So if a family has a trust, then everything's good right? Well... sometimes that's not true. Many people purchase a trust plan and think that is the end of it. Whether it came from a lawyer or from computer program, they are likely to put the documents on a shelf and forget about them. Unfortunately, far too many "trust mill" companies neglect to explain to their clients that in order for their plan to work the trust needs to be funded.
What is funding?
When that happens, an estate has to go through probate (remember we wanted to avoid that) in order for the estate property to be put into the trust through a pour-over will. That means that the estate still bears probate fees and costs, and the trustee can't do anything with the property until the probate resolves. But at least it follows the trust provisions from that point on.
A proper trust plan needs to account for all estate property and either own all probatable property outright or as a payable on death beneficiary so that the trustee can actually manage the estate assets. While most estate planners fund the estate's primary residence, they often do not fund or even talk about funding anything else- doing their clients a great disservice. Funding can be achieved fairly inexepensively thorugh a little bit of self study or a funding service. But to really have the trust work properly funding needs to be updated every time a major asset is purchased or sold from the estate. New house? Needs to go in the trust. New bank account? Into the trust. New insurance policy? Payable to the trust. You get the picture.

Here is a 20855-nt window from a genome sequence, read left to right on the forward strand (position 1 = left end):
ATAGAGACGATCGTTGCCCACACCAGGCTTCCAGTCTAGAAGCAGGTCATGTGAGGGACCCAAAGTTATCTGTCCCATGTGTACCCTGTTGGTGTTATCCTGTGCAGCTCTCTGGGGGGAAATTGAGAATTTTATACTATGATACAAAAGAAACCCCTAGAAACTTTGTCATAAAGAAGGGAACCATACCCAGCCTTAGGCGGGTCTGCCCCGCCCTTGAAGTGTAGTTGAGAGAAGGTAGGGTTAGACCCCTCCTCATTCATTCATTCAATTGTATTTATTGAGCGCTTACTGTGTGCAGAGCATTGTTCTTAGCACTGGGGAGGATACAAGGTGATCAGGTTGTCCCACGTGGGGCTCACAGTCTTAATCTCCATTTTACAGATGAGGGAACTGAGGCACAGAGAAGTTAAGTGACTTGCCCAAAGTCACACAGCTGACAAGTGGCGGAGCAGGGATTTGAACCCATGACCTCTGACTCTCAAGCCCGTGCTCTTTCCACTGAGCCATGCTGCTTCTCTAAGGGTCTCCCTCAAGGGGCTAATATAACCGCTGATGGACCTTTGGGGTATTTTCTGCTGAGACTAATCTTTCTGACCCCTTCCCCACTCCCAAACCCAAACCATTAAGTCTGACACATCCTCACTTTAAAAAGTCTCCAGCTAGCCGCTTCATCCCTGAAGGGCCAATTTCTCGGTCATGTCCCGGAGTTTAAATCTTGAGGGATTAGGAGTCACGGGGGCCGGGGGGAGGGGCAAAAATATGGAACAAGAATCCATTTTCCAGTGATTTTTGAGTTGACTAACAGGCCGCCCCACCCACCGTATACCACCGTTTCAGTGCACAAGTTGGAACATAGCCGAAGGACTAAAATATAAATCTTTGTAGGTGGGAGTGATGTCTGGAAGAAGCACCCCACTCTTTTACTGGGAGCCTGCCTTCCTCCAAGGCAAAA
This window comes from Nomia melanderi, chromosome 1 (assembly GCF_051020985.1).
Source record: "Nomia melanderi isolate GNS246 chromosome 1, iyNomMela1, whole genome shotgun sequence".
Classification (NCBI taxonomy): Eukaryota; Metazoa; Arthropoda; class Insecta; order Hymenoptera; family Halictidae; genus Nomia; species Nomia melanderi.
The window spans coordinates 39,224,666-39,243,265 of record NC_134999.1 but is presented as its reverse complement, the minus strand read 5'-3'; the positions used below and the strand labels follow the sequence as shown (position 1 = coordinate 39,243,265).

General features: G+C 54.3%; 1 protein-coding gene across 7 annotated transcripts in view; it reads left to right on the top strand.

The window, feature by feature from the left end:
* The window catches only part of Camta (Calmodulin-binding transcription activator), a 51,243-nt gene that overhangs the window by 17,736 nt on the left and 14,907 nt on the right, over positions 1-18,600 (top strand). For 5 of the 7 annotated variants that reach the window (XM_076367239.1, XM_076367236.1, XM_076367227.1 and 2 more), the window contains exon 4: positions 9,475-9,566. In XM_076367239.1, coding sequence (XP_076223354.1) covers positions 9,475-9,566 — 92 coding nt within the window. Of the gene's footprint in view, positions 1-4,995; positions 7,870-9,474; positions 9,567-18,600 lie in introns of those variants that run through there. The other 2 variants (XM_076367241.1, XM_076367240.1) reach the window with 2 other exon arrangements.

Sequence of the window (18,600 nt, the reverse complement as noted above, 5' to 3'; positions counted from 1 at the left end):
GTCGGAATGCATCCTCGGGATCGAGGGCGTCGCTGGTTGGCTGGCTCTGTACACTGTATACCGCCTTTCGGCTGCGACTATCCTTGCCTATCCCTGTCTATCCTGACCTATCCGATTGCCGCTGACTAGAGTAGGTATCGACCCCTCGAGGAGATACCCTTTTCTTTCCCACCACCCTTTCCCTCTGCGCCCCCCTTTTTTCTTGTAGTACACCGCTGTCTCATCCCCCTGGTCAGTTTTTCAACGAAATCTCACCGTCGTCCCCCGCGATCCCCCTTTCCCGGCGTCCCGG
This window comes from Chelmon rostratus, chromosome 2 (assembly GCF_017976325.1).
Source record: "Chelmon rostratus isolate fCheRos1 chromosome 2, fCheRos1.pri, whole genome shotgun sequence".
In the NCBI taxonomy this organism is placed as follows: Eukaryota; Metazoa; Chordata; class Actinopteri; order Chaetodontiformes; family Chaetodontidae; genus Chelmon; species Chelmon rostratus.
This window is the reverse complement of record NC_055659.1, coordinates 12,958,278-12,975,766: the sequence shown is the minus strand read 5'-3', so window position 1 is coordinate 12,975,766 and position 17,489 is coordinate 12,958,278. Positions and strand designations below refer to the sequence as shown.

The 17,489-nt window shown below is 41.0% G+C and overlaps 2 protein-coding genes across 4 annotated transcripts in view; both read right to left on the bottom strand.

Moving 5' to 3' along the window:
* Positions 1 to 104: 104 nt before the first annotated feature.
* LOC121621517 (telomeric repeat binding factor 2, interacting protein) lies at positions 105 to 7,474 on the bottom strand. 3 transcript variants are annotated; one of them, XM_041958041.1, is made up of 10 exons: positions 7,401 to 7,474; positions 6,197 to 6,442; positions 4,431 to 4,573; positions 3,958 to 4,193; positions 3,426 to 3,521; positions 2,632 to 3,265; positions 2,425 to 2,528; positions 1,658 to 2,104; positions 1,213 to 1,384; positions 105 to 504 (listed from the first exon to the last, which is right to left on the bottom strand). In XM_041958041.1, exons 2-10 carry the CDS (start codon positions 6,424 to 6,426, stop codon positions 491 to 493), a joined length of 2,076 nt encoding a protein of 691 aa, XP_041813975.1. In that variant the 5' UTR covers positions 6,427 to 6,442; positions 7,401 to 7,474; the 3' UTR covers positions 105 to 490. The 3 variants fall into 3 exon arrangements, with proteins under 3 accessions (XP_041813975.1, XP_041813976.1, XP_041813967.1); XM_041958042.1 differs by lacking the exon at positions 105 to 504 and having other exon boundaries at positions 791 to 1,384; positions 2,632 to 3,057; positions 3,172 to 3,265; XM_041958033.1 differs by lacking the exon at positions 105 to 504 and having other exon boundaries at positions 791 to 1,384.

At Inter Vivos, we ensure that every trust plan is properly funded so that it works the way it should. Let Us Earn Your Family's Trust!